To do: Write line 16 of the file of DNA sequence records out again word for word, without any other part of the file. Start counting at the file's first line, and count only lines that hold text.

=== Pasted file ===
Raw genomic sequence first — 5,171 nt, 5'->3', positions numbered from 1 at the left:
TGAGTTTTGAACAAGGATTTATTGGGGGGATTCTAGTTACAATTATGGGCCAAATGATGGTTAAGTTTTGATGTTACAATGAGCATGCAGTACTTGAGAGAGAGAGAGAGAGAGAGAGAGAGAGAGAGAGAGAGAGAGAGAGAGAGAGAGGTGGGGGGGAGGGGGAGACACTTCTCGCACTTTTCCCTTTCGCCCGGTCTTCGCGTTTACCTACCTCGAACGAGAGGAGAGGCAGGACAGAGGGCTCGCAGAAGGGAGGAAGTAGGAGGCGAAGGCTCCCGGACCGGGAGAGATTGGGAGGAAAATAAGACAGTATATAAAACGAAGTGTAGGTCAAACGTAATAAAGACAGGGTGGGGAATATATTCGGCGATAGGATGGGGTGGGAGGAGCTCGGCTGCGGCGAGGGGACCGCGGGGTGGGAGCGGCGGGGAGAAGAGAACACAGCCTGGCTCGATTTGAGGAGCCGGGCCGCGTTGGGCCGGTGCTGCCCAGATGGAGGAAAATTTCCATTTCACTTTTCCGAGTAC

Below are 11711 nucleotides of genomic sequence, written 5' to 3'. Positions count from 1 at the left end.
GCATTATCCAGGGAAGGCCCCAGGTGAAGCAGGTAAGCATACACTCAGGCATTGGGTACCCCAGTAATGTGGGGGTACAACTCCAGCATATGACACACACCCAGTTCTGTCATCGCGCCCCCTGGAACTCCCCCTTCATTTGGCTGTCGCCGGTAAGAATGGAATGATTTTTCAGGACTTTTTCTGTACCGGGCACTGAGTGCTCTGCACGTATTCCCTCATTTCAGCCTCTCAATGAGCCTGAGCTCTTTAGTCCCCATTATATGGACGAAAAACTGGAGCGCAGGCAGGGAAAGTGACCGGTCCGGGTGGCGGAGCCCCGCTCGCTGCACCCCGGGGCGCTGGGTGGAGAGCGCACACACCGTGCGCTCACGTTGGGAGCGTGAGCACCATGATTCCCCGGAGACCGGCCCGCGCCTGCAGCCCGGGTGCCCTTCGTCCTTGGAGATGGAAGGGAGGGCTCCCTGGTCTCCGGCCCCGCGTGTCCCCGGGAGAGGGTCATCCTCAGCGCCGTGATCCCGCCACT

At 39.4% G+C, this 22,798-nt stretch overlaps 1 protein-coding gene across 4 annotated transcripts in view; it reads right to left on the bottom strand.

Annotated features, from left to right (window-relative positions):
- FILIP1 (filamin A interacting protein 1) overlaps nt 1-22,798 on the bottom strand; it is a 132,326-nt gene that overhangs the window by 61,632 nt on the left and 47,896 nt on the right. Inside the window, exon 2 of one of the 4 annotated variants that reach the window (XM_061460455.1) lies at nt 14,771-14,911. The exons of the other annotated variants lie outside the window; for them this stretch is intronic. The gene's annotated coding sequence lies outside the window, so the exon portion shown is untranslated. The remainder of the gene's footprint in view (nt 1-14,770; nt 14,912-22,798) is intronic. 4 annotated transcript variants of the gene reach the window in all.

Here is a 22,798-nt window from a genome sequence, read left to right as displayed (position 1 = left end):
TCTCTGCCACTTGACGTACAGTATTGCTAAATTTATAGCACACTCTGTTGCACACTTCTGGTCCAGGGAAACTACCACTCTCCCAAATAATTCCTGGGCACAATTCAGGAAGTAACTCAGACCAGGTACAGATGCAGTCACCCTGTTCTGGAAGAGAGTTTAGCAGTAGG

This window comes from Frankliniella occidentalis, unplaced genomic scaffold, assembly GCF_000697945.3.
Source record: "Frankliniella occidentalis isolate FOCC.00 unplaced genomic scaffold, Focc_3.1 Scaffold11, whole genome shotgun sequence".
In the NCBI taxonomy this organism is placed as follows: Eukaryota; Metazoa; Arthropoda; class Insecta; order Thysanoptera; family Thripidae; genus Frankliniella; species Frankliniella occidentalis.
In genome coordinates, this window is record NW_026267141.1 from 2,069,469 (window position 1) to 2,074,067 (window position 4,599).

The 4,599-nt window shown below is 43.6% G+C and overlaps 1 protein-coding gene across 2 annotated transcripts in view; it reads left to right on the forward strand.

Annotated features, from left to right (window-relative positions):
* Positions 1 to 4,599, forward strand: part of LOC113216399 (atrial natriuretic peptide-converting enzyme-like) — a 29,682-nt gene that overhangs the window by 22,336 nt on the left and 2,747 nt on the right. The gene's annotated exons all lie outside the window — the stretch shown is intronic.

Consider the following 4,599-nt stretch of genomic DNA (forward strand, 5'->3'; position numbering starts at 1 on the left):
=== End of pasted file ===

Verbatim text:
* Positions 1 to 4,599, forward strand: part of LOC113216399 (atrial natriuretic peptide-converting enzyme-like) — a 29,682-nt gene that overhangs the window by 22,336 nt on the left and 2,747 nt on the right. The gene's annotated exons all lie outside the window — the stretch shown is intronic.